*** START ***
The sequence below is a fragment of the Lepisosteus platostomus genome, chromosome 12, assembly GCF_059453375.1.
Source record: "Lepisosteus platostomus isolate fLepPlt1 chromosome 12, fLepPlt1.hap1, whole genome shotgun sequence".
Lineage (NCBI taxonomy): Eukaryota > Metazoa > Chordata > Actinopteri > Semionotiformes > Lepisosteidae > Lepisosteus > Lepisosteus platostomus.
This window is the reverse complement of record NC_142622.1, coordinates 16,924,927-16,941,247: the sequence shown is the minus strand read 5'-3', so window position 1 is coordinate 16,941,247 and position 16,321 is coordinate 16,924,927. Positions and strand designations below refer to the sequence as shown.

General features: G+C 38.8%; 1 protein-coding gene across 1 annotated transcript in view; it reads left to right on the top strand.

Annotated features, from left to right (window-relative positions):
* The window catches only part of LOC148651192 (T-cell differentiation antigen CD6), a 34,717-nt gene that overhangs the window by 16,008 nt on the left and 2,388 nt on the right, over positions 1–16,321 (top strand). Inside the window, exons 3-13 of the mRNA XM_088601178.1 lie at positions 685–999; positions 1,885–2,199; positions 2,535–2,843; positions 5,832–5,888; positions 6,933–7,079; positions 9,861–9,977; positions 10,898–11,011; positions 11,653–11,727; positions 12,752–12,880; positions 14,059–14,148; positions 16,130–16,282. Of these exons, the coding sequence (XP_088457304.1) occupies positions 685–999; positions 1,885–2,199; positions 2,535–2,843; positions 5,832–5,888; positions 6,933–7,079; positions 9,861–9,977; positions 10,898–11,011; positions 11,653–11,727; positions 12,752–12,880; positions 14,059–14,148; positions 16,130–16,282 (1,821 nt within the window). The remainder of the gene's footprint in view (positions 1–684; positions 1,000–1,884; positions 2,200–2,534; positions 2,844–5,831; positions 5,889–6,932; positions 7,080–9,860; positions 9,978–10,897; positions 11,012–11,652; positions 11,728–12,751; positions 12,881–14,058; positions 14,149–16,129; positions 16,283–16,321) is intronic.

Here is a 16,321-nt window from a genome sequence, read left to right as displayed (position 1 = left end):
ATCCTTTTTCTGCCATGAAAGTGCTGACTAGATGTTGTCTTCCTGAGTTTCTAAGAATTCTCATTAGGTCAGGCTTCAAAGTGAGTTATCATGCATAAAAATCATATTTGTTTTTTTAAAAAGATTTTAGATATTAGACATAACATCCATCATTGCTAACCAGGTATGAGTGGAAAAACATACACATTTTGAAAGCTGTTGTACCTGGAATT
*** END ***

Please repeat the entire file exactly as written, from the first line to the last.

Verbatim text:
The sequence below is a fragment of the Lepisosteus platostomus genome, chromosome 12, assembly GCF_059453375.1.
Source record: "Lepisosteus platostomus isolate fLepPlt1 chromosome 12, fLepPlt1.hap1, whole genome shotgun sequence".
Lineage (NCBI taxonomy): Eukaryota > Metazoa > Chordata > Actinopteri > Semionotiformes > Lepisosteidae > Lepisosteus > Lepisosteus platostomus.
This window is the reverse complement of record NC_142622.1, coordinates 16,924,927-16,941,247: the sequence shown is the minus strand read 5'-3', so window position 1 is coordinate 16,941,247 and position 16,321 is coordinate 16,924,927. Positions and strand designations below refer to the sequence as shown.

General features: G+C 38.8%; 1 protein-coding gene across 1 annotated transcript in view; it reads left to right on the top strand.

Annotated features, from left to right (window-relative positions):
* The window catches only part of LOC148651192 (T-cell differentiation antigen CD6), a 34,717-nt gene that overhangs the window by 16,008 nt on the left and 2,388 nt on the right, over positions 1–16,321 (top strand). Inside the window, exons 3-13 of the mRNA XM_088601178.1 lie at positions 685–999; positions 1,885–2,199; positions 2,535–2,843; positions 5,832–5,888; positions 6,933–7,079; positions 9,861–9,977; positions 10,898–11,011; positions 11,653–11,727; positions 12,752–12,880; positions 14,059–14,148; positions 16,130–16,282. Of these exons, the coding sequence (XP_088457304.1) occupies positions 685–999; positions 1,885–2,199; positions 2,535–2,843; positions 5,832–5,888; positions 6,933–7,079; positions 9,861–9,977; positions 10,898–11,011; positions 11,653–11,727; positions 12,752–12,880; positions 14,059–14,148; positions 16,130–16,282 (1,821 nt within the window). The remainder of the gene's footprint in view (positions 1–684; positions 1,000–1,884; positions 2,200–2,534; positions 2,844–5,831; positions 5,889–6,932; positions 7,080–9,860; positions 9,978–10,897; positions 11,012–11,652; positions 11,728–12,751; positions 12,881–14,058; positions 14,149–16,129; positions 16,283–16,321) is intronic.

Here is a 16,321-nt window from a genome sequence, read left to right as displayed (position 1 = left end):
ATCCTTTTTCTGCCATGAAAGTGCTGACTAGATGTTGTCTTCCTGAGTTTCTAAGAATTCTCATTAGGTCAGGCTTCAAAGTGAGTTATCATGCATAAAAATCATATTTGTTTTTTTAAAAAGATTTTAGATATTAGACATAACATCCATCATTGCTAACCAGGTATGAGTGGAAAAACATACACATTTTGAAAGCTGTTGTACCTGGAATT